Monday, September 5, 2011

Shake That Butter Child!

picture credit from Image via Oishii Eats
Wow, for trying to celebrate a holiday that has a lot of historical implications but as far as "super" fun ideas, I think we did alright today! The kids started out this morning, on their own, building a train track that wound its way through our entire upstairs and both of their bedrooms. After waking up and showering I asked them if they thought it was hard work building a railroad and if it took a lot of dedication to finish the job. "Yes!"

We then went downstairs and talked about who we knew that was a hard worker. They all stated Daddy right away, which I thought was really sweet, and made him "goodwork" signs. Riah's had clouds on it and she stated, " I love you Daddy. You are the best!", Austens' had angry birds ( thank you Mom for introducing them to this rage) and Jay's was pretty sweet because it had some unique aspects of my husband's job drawn on there with a note" Good Job". I know Ben will really enjoy receiving these when he gets home.

While they were coloring, I read the Little Red Hen, the story of the Dutch boy who kept his finger in the dike all night long, and Puss and Boots. We discussed who was responsible, hardworking, and that sometimes we can be hardworking but not honest ( in the case of Puss and Boots) and what does the bible have to say about that. We read Proverbs regarding the ant and the sluggard and talked about being lazy.

Finally, due to readingThe Little Red Hen, again, and not making our bread last we did! I'm sorry but there is nothing more therapeutic than kneading and punching bread from scratch. I was a little nervous because we were short three cups of flour and the yeast had already been activated. So, we "quickly" piled into the van, drove to the local store to purchase more flour as well as whipping cream, rushed home and thank goodness our dough was slowly starting to rise but nothing that couldn't be altered.

The dough molded into a perfectly round blob. We took turns folding and kneading the dough in a circle on the counter and even Miss Hanns accompanied us. I'm telling you, when I am stressed I am going to make me some old fashioned bread, fold  and punch the hoopla out of it. Stress be gone!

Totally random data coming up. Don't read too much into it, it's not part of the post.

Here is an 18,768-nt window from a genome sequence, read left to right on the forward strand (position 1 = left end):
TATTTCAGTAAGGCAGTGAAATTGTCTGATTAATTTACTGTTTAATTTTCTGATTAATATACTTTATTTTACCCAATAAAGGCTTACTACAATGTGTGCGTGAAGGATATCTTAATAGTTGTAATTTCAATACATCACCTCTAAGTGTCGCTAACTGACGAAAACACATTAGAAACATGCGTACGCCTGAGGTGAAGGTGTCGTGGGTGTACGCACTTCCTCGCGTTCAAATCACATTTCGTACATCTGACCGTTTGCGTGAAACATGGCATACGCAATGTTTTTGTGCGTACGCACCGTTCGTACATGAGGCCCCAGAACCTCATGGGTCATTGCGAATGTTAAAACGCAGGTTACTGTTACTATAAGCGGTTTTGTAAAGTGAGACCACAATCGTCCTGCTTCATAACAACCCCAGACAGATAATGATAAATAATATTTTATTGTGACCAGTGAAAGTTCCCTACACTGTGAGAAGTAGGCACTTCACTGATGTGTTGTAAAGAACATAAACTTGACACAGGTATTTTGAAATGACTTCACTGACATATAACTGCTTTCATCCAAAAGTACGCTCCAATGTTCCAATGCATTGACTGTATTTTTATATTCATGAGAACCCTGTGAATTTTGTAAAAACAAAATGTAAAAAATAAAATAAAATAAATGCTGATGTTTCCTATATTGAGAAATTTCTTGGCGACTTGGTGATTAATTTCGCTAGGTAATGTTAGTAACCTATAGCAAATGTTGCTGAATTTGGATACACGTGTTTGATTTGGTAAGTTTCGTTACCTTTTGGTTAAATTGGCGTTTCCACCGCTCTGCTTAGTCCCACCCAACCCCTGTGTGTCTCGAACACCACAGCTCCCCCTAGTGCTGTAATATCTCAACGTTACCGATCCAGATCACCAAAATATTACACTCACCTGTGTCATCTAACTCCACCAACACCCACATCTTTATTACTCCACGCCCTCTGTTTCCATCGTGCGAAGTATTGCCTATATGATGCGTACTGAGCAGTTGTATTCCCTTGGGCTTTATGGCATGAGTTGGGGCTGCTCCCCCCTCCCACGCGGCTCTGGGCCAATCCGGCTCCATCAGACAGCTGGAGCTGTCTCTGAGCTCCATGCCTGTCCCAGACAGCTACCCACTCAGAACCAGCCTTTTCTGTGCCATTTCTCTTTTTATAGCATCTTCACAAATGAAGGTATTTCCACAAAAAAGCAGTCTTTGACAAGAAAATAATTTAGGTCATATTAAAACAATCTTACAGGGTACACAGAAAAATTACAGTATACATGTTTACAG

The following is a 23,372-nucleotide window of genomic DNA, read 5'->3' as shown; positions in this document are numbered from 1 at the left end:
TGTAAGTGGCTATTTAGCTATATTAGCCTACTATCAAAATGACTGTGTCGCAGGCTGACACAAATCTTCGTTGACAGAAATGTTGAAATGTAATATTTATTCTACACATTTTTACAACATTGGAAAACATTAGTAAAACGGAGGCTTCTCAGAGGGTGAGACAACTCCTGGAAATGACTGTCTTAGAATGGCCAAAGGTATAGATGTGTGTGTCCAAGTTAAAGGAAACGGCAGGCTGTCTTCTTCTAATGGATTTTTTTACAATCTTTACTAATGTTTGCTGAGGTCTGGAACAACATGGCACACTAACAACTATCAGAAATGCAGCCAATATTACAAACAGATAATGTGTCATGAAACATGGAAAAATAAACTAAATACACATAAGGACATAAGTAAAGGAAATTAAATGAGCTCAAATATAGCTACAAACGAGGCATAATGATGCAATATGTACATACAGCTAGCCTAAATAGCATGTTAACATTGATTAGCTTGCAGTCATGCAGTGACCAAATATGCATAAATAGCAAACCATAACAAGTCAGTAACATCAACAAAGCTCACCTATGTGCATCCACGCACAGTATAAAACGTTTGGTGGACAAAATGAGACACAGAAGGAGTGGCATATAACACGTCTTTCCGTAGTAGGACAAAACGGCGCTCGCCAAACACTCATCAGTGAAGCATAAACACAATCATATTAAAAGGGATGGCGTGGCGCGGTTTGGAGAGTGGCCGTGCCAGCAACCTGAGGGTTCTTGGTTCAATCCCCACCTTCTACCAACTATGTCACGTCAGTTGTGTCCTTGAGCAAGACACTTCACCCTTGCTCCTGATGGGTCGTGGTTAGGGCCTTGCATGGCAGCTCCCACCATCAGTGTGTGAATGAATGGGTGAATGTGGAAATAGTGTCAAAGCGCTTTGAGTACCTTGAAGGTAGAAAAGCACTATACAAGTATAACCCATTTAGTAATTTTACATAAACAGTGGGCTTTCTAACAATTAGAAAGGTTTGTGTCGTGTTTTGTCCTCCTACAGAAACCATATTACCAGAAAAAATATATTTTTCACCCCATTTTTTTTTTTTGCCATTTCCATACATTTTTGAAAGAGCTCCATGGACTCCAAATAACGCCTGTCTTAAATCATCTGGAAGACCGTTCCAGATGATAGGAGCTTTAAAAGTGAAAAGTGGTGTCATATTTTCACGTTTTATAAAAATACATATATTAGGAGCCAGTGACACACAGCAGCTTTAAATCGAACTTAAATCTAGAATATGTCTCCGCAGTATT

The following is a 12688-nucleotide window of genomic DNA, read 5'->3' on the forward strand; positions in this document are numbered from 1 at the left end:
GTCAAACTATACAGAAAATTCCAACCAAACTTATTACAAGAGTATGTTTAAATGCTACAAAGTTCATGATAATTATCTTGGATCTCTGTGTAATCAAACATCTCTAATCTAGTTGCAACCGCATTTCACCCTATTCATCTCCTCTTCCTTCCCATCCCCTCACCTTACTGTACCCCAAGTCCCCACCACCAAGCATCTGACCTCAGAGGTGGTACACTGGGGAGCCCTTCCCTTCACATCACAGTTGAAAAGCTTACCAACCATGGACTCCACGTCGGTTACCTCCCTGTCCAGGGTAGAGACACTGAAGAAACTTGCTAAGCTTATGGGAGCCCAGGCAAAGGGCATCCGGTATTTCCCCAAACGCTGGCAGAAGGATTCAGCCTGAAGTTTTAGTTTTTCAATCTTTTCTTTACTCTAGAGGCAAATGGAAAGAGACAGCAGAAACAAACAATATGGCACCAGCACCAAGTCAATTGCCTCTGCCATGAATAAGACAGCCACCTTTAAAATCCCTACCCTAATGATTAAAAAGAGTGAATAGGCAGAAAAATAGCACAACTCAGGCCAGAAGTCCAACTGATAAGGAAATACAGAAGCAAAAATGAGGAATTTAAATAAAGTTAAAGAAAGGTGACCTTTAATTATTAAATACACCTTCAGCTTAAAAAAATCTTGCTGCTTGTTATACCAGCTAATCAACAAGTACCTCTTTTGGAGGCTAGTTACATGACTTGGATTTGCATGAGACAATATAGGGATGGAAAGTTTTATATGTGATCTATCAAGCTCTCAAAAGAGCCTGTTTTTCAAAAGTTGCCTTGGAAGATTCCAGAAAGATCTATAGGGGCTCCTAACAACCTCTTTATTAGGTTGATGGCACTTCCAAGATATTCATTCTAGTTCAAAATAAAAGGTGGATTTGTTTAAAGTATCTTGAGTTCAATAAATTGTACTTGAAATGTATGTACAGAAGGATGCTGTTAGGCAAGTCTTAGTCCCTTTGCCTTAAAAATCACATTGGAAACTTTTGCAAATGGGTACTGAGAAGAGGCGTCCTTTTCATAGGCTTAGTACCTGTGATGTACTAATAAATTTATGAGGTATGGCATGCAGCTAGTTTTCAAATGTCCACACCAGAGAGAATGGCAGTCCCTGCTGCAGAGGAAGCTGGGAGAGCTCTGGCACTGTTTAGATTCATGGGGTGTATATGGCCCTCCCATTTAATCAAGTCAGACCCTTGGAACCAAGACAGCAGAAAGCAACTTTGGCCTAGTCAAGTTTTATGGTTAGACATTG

THEN! I found a recipe to make our own butter! How fun is that?! With our whipping cream, I divided the carton into three separate containers for the kids and we shook away for 30 minutes, working hard and dancing to Mickey Mouse clubhouse, thank you Pandora music. We shook those containers like madmen. Austen, however, was not without , " My arms are sore, I'm tired, oh can I stop now" and unfortunately his solidified before Jayden's,  who did not complain once. If you have never made your own butter it is a great activity on patience, hardwork, not giving up and a busy activity for busy, little hands. This is the recipe I used:
  1. Find a jar with a lid.
  2. Pour in heavy cream and close lid.
  3. Shake, shake , shake!
  4. Start to shake your tired child's containers as well
  5. Dance around like a mad woman, it keeps life interesting while doing something mundane
  6. When the cream has thickened and become buttery, drain off the remaining buttermilk ( the shaking can take anywhere from 15-30 min, we were more 30 minutes)
  7. Refrigerate to harden a bit.
  8. The buttermilk can be saved up to a week and used for pancakes, etc.
  9. Enjoy! You just made your own butter, now you need a cow :)
When the kids get up from their nap and quiet time I think I might have them watch Shirley Temple, A Little Princess. It would be a great example of child labor at a simplistic level. What is there not to love about homeschooling!


Janna said...


While it's not necessary, putting a marble in the jar with the whipping cream makes the process go a little bit faster. The marble "agitates" the cream more. Just FYI for future reference! Fun activity!


Amanda said...

oh cool! Thank you Janna...we will def use that next time! I know Austen will appreciate anything that speeds something up!